We planned the trip for late May since the weather would be mild and the crowds still low before the summer season. The location of where to stay took some thought. We are Disney Vacation Club (DVC) members and our initial thought was to stay at Bay Lake Tower, which is one of our favorite places to stay. It is on the monorail, close to the Magic Kingdom, you can watch “Wishes” from your room or on the top floor. Our major concern was that this area around the Contemporary is busy most of the time and thought that if we needed to go back to the hotel to decompress, we would want one that was somewhat less crowded. In the end, we selected Disney’s Saratoga Springs Resort. We reserved a two bedroom villa so we would all be close together but still have some privacy. It proved a good choice for us. A couple of afternoons when we returned to the resort, we were able to enjoy the pool all by ourselves.

We took a mid day flight from St. Louis to Orlando and used Mickey’s Magical Express (MME) to get to our resort. This was the first flight for the kids and they were excited about it and very interested in what was going on. We took the usual assortment of diversions for the kids to enjoy on the flight like coloring books and other favorite activities as well as some snacks. I also loaded up some Disney movies and cartoons on my iPod so if one of them tired of everything else they could watch it for a while. Both the flight and trip on MME went very well with no problems to speak of. At the resort, I had arranged to have Guest Services place two plush Sorcerer Mickeys in their bedroom. The kids loved them and carried them all over the parks the entire trip.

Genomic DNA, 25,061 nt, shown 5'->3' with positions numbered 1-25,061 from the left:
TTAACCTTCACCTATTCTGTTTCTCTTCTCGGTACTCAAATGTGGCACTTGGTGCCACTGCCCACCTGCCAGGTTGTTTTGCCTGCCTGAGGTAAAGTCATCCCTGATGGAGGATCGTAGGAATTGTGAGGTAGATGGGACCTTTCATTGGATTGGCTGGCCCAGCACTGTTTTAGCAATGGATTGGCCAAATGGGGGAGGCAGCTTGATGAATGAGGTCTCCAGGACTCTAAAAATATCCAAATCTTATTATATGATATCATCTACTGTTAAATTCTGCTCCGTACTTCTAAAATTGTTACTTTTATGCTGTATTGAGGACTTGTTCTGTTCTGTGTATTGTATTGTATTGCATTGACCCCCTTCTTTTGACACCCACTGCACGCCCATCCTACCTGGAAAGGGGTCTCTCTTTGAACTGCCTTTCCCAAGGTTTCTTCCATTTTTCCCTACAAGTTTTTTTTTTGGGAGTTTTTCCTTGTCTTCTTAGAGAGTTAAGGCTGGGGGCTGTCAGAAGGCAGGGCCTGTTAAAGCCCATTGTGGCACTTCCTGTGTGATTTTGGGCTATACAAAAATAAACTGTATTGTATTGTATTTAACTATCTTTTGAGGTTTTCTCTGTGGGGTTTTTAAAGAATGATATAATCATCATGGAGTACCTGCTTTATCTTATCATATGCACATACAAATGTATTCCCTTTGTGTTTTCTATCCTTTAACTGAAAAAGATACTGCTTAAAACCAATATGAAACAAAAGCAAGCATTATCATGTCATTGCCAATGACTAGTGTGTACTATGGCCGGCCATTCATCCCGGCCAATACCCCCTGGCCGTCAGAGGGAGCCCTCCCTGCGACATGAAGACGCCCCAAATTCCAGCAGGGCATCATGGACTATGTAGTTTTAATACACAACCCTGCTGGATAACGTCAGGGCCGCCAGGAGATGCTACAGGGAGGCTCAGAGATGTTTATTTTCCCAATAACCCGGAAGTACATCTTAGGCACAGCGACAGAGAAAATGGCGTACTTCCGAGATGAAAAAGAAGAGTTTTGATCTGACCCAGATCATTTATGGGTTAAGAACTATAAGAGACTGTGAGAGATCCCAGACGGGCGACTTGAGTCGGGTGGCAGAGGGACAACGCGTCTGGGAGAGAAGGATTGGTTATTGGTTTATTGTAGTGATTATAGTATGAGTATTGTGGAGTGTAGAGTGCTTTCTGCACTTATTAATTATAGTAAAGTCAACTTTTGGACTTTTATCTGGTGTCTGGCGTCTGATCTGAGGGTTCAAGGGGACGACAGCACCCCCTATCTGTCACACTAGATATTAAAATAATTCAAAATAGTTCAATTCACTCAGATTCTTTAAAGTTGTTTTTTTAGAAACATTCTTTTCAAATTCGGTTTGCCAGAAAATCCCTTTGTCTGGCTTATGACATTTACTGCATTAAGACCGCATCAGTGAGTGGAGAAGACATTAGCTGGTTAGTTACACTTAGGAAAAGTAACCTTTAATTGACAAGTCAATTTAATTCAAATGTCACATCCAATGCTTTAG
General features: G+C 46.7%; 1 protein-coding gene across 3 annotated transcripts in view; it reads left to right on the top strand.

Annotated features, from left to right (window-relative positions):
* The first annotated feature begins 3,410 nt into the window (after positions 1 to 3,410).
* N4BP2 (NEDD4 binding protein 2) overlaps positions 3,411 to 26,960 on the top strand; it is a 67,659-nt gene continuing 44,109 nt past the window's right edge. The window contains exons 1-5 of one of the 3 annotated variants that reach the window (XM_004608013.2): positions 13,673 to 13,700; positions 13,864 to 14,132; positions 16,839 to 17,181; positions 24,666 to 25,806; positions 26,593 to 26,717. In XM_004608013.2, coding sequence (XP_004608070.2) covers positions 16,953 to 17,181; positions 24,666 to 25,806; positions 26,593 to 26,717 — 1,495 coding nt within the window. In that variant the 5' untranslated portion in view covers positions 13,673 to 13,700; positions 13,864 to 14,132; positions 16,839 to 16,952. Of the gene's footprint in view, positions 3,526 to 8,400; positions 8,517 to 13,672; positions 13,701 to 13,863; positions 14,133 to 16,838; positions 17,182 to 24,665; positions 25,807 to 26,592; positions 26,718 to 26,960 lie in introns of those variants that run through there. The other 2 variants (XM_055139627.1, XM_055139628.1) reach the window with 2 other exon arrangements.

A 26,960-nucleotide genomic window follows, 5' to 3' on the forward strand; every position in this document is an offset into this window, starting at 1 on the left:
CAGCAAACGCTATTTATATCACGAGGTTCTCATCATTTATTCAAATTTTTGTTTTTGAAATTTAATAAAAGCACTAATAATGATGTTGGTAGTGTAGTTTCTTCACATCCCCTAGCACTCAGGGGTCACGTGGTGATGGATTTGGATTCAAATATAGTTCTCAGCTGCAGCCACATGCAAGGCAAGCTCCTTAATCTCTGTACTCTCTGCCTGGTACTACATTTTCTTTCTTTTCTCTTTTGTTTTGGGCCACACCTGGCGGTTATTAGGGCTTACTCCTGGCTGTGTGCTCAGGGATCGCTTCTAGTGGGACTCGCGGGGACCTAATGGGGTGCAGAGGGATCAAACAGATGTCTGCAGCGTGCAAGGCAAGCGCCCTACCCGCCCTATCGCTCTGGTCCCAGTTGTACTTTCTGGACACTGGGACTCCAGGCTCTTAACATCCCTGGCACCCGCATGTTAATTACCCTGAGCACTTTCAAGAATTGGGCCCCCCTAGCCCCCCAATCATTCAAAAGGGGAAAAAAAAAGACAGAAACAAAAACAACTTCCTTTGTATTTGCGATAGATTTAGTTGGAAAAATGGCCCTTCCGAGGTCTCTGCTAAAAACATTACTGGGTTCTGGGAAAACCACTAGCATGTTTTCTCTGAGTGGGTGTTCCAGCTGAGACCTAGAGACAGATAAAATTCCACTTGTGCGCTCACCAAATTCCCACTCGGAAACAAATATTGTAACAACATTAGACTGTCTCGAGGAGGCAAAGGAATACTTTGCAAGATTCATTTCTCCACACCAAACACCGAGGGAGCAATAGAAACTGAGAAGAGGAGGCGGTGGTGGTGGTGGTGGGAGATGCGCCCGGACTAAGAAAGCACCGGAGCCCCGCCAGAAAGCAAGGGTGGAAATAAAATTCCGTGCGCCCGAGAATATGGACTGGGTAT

We got up early each morning since the kids are early risers anyway. We took advantage of it to get to the parks early to avoid crowds. We also took advantage of the Morning Extra Magic Hours for the same reason. The first day at the parks, we got an autograph book and pen for each of them. After a couple of misplaced pens, mom carried the books and pens until we got in line for the meet-and-greet. They very quickly got into the idea of collecting autographs. So much so that we spent more time at character meet-and-greets than we had planned but they really enjoyed it.